Frustrated Protesters Return To Tahrir Square

Tahrir became synonymous with revolution in Egypt, and now thousands of protesters are demanding that the current military government cede more power to the people, guarantee fair elections and assure former President Hosni Mubarak's trial takes place. NPR correspondent Mike Shuster reports.

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LAURA SULLIVAN, host: Protesters are back in Tahrir Square, the site of hundreds of thousands - the site where hundreds of thousands of fed-up Egyptians forced the resignation of former President Hosni Mubarak. Thousands of young Egyptians flock to the square in central Cairo every night, many after school, others after work. They're frustrated with the pace of the revolution. Activists like 25-year-old - excuse me - Sarrah Abdel Rahman say packing the square is the only way to get the attention of the military council that's running the country.

(SOUNDBITE OF INTERVIEW)

SARRAH ABDEL RAHMAN: There is no other way that we know that can make a difference. I mean, whatever happens, the Supreme Council does what they think is good for them, not for the country and not - they don't take into consideration anyone's opinion.

SULLIVAN: If you've been in contact with family in Egypt, what are they saying? Our number is 800-989-8255. Our email address is talk@npr.org. And you can join the conversation at our website. Go to npr.org and click on TALK OF THE NATION. Joining us from his hotel in Cairo, where he's been covering the latest protests, is NPR foreign correspondent Mike Shuster. Mike, thanks so much for joining us.

MIKE SHUSTER: Hi, Laura.

SULLIVAN: It sounds like the people in the square are complaining about the pace of the revolution. Has it stalled?

SHUSTER: Well, many people who are camped out in Tahrir Square believe that it's stalled. They don't see change taking place very quickly, and they believe that the Supreme Council of the Armed Forces - which is the small group of military generals that are now essentially the government of Egypt - they believe that they're holding it back. That's what they argue, if you go and walk through the square. They believe that they're holding it back. They don't want to see change.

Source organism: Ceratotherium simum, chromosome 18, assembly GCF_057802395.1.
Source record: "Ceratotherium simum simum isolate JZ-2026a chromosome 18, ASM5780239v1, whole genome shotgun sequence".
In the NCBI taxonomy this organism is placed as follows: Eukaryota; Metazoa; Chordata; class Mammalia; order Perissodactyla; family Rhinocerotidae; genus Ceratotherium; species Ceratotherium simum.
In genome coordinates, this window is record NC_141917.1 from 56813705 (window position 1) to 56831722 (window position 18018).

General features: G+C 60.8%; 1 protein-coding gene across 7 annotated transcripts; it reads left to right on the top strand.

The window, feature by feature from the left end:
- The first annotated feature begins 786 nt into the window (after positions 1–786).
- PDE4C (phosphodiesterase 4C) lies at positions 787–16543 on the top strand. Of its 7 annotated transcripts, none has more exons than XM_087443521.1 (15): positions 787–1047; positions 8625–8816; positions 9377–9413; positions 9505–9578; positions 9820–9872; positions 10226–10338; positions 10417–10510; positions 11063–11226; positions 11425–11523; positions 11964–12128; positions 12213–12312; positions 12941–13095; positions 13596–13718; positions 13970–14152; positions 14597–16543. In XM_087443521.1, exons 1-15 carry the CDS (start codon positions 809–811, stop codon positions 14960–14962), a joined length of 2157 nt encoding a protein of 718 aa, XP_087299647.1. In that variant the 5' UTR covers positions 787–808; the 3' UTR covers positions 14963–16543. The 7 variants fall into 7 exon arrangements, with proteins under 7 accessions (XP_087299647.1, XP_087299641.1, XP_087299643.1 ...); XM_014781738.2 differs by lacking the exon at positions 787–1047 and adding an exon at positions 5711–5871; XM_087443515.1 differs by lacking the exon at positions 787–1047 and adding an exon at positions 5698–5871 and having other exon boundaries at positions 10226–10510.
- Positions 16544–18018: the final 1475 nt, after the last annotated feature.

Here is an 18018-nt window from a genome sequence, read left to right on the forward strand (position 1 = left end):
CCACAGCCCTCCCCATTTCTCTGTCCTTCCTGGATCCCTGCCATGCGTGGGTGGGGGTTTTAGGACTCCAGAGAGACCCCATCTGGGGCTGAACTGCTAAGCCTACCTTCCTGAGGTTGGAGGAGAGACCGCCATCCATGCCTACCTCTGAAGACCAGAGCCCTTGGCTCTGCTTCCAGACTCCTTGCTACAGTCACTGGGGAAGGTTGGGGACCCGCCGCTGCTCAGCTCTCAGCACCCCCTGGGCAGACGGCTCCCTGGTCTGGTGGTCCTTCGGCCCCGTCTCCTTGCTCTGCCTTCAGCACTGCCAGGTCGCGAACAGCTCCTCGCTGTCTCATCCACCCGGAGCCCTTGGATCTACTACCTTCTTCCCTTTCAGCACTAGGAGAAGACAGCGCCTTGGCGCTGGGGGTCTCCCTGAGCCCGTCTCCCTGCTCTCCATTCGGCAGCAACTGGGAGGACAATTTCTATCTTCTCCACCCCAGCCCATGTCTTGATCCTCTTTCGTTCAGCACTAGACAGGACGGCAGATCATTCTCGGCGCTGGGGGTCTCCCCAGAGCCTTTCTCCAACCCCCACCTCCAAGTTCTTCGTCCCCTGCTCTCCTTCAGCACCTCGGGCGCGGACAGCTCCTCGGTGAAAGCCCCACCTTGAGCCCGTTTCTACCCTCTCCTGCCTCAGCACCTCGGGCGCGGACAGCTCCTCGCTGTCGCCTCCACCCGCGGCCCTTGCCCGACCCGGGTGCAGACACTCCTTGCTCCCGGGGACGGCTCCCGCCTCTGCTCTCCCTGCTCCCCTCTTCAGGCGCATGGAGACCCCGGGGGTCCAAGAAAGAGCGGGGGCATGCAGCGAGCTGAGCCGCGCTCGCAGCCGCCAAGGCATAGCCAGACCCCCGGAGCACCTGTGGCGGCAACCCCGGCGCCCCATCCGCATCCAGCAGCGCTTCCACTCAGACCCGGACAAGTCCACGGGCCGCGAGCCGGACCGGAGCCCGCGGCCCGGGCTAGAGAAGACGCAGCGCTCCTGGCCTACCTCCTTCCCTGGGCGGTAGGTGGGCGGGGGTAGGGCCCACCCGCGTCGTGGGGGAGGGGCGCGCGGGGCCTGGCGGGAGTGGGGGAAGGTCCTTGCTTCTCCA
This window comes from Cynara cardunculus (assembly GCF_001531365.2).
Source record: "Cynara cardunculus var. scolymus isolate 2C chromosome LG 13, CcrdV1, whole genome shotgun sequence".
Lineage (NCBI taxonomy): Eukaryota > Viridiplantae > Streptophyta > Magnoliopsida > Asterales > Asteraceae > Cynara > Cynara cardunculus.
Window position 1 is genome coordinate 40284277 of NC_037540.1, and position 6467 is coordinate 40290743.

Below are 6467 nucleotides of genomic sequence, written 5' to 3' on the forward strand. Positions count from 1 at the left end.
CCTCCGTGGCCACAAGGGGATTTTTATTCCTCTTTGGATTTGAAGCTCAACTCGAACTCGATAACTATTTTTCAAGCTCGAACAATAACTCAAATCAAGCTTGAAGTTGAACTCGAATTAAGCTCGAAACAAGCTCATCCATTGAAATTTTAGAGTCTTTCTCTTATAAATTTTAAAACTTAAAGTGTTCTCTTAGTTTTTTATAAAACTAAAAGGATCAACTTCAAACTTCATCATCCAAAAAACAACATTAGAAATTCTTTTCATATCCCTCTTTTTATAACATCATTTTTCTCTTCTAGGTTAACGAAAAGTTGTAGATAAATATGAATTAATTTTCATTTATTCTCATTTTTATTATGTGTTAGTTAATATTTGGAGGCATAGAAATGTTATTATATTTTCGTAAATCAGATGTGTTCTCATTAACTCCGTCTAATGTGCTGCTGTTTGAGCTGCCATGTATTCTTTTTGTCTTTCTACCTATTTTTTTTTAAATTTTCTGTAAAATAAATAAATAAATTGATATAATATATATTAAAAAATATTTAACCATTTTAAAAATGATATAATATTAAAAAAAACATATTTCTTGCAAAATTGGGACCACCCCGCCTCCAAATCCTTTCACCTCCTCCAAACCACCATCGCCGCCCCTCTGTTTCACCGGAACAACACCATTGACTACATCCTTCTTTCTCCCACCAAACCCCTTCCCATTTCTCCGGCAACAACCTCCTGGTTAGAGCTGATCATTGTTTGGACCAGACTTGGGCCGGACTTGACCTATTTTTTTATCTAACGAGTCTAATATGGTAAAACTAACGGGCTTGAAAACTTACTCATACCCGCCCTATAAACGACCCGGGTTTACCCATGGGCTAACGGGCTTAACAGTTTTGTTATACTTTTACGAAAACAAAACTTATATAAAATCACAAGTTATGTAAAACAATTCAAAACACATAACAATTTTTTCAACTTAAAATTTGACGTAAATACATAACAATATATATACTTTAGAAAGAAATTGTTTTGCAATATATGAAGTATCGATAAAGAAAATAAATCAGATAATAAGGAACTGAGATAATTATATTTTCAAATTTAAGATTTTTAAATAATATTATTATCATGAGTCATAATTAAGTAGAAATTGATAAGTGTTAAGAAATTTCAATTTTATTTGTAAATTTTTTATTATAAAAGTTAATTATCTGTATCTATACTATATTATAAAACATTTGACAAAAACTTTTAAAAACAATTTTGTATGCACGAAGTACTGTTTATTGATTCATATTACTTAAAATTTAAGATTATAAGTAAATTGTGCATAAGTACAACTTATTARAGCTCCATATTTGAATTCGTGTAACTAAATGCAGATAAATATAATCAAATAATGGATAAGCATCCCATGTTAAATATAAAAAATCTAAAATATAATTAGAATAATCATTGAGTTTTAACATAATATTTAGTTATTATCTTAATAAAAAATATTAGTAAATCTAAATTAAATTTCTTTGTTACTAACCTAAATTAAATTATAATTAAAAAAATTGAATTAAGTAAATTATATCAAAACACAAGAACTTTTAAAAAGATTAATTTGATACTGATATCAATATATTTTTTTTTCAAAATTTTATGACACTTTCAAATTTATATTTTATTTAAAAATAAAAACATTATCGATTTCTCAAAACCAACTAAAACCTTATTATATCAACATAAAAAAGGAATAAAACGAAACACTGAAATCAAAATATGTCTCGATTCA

They're from the old regime, the younger protesters say, and that they don't have the revolutionary fervor that the younger generation has. So there's this growing tension between the Supreme Council of military leaders and the young folks in the square, and it's becoming more tense. I think there's no question about that.

SULLIVAN: The military leaders have promised, I believe, to hold elections in September, even, which is only about six or seven weeks away at this point. Is - I mean, is - do they feel like this isn't going to happen? Do they not trust that this process is going to work?

SHUSTER: Well, the original goal for the first round of elections was September, but in the last couple of weeks, the generals have essentially put that off. They have promulgated a roadmap of sorts, which designates mid-September as the beginning of the planning for the elections, the likely holding of parliamentary elections in November. After that, the convening of an assembly that could write a new constitution for Egypt, and then holding presidential elections perhaps by next March across Egypt.

So there's a rough blueprint for the future, but there have been earlier ones since President Hosni Mubarak was toppled. And they have been constantly modified and significant steps put off. It's not clear that a lot of the demonstrators dislike the roadmap as the generals have laid it out right now. They're less - they seemed less urgent about holding parliamentary elections as putting Hosni Mubarak on trial, putting other leaders of the old regime on trial, ending certain practices that military has allowed, like arresting protesters for street crimes and then putting them before military tribunals.

The protesters say that's completely - that's a complete misuse of military power. So there are - and I have to say one of the things, Laura, that - there are as many demands and as many criticisms of the Supreme Council of the Armed Forces as there are people at any one time in Tahrir Square. It really is - it's a hodgepodge, and it's just an extraordinary amalgam of political argument and political debate and demands from - coming from all directions.

SULLIVAN: So it's not - it's - they're not a unified group when they're out in the square. There's actually different groups all in the square together, wanting different things.

SHUSTER: Exactly. And, in fact, that's something that critics of the protesters in the ongoing protest in Tahrir Square have focused on, which is that the protest groups haven't coalesced around some form of leadership that could represent them and their views and perhaps the wider views of impatient protesters across the country, so that it doesn't feel like it's anarchic in a sense, but that they're coming together over a specific set of demands that has priorities and perhaps is realistic. You hear that criticism of the younger generation from a lot of people, actually, who are quite sympathetic to change continuing in Egypt, but are frustrated that the younger generation hasn't coalesced around something more systematic and clear, to make their views clear.